Warranty Exclusion Bars Coverage for Demand Letter Referencing SEC Lawsuit Alleging Fraud by Insured Prior to Warranty Date

The U.S. Court of Appeals for the Ninth Circuit, applying Nevada law, has held that a policy’s warranty exclusion bars coverage for a demand letter alleging that the insured was on notice of fraud by the named insured’s former CEO, where the letter cited an SEC lawsuit alleging fraud by the CEO occurring prior to the warranty date. Ironshore Indem., Inc. v. Rogas, 2023 WL 6999435 (9th Cir. Oct. 24, 2023).

The insured, an executive of the insured company that filed for bankruptcy, sought coverage for a demand letter alleging that he breached his fiduciary duties to the company because he was on notice of the CEO’s fraud and did not report it to the company’s board. The insured sought coverage under the company’s insurance tower. The operative excess policy contained a warranty exclusion barring coverage for any claim “‘arising from’ knowledge or information of any insured ‘of any act, error or omission which might give rise to a claim(s), suit(s) or action(s)’” under the policy. The district court granted judgment on the pleadings to the insurer, holding that the warranty exclusion barred coverage for the demand letter.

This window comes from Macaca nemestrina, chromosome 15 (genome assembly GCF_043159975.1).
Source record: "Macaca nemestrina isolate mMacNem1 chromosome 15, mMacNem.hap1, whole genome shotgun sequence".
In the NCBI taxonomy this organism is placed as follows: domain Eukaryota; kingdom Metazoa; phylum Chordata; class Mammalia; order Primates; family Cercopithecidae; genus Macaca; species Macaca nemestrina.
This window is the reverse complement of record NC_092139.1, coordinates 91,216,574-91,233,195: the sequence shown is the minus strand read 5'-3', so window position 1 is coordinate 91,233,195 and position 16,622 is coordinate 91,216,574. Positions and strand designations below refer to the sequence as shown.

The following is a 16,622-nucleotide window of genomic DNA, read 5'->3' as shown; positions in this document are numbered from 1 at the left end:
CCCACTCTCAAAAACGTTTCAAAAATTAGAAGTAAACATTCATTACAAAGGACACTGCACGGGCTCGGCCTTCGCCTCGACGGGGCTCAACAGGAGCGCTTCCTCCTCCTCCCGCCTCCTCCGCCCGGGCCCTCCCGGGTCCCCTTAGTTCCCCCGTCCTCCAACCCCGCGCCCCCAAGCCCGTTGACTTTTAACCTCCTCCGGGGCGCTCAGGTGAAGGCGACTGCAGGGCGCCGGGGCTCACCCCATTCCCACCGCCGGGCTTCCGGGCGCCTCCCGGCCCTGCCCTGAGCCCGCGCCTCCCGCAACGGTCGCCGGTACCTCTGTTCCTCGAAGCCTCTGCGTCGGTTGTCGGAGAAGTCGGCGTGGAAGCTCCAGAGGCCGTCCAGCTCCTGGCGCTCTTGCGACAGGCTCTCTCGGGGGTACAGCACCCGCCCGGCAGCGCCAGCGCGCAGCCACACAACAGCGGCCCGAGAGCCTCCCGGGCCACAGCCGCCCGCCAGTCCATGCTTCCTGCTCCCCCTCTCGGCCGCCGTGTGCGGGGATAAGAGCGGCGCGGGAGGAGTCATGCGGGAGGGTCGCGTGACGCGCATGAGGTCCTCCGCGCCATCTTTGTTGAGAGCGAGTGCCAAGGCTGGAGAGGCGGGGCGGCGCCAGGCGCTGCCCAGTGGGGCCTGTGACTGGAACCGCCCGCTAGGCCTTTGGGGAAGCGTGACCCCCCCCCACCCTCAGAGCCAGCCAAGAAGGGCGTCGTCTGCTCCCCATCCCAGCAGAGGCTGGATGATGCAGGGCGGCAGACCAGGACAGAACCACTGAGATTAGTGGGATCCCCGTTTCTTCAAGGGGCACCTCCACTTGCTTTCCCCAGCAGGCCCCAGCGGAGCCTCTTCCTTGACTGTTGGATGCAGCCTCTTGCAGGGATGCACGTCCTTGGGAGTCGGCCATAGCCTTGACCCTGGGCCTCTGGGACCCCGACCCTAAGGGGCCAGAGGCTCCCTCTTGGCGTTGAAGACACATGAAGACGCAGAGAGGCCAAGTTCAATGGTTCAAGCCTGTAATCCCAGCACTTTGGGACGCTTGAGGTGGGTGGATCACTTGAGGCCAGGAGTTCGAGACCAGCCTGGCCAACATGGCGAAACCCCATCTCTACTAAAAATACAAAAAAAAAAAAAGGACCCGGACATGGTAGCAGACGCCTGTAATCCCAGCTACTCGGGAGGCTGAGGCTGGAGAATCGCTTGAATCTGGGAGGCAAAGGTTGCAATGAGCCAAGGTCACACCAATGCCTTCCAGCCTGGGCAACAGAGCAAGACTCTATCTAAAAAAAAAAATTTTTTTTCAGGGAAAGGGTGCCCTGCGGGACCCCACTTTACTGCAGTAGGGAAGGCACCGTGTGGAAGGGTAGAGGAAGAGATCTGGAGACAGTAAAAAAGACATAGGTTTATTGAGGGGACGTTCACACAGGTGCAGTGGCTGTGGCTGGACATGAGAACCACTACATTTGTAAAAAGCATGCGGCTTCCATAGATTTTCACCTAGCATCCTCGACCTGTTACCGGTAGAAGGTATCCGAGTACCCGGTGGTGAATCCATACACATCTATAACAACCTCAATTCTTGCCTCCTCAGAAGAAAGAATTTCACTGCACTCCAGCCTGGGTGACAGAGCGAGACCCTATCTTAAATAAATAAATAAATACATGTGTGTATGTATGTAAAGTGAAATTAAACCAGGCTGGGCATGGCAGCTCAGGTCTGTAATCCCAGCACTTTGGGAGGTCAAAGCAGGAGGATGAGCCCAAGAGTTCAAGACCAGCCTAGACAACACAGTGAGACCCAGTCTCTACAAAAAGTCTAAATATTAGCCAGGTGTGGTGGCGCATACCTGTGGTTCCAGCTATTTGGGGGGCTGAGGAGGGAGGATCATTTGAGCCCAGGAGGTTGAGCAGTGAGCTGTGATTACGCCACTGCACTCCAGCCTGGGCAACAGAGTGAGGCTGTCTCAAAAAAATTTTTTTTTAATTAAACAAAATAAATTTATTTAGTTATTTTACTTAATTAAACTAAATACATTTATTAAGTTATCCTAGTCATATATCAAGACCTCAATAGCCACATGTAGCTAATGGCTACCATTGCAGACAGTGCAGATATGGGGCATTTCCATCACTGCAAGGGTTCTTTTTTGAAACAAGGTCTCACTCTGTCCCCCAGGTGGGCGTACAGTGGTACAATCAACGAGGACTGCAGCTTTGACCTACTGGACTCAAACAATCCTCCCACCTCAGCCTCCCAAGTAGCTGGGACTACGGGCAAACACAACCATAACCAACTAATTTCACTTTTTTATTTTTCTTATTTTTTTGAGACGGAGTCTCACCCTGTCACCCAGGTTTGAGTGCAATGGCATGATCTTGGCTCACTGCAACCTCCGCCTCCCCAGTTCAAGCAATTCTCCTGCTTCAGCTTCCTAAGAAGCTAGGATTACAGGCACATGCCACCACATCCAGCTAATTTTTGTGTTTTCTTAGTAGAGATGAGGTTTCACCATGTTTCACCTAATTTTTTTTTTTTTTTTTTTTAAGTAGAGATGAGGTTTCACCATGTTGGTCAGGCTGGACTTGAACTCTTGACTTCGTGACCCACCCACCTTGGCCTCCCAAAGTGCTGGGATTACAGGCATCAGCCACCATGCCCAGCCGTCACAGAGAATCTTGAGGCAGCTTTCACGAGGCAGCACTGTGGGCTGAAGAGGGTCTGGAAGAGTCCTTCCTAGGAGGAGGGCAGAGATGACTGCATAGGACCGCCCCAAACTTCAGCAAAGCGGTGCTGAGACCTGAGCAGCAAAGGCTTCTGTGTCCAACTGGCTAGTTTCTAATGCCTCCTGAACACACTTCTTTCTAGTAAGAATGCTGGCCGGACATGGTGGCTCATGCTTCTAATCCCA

The Ninth Circuit affirmed judgment for the insurer. The court concluded that “[t]he allegations in the demand letter for which [the insured] seeks coverage arise from [his] failure to respond to the fraudulent activity of the company’s former CEO . . . which began at the latest in 2019 according to the [SEC complaint] referenced in the letter. Thus, [the CEO] had knowledge or information that could give rise to a claim, suit, or action in May 2019 when the Warranty Exclusion was executed.” The court noted that “[t]he provisions in the original coverage policy precluding imputation of knowledge or acts of one insured to another for the purpose of applying exclusions were expressly limited to [the exclusions preceding the warranty exclusion] and therefore did not preclude [the insurer] from denying coverage pursuant to the Warranty Exclusion[.]” The court rejected the insured’s argument that the warranty exclusion did not apply because the demand letter included allegations “possibly deriving from knowledge or information that [the CEO] acquired after executing the Warranty Exclusion” as “the broad language excluding any claim ‘arising from’ pre-execution knowledge would nevertheless exclude those claims.”

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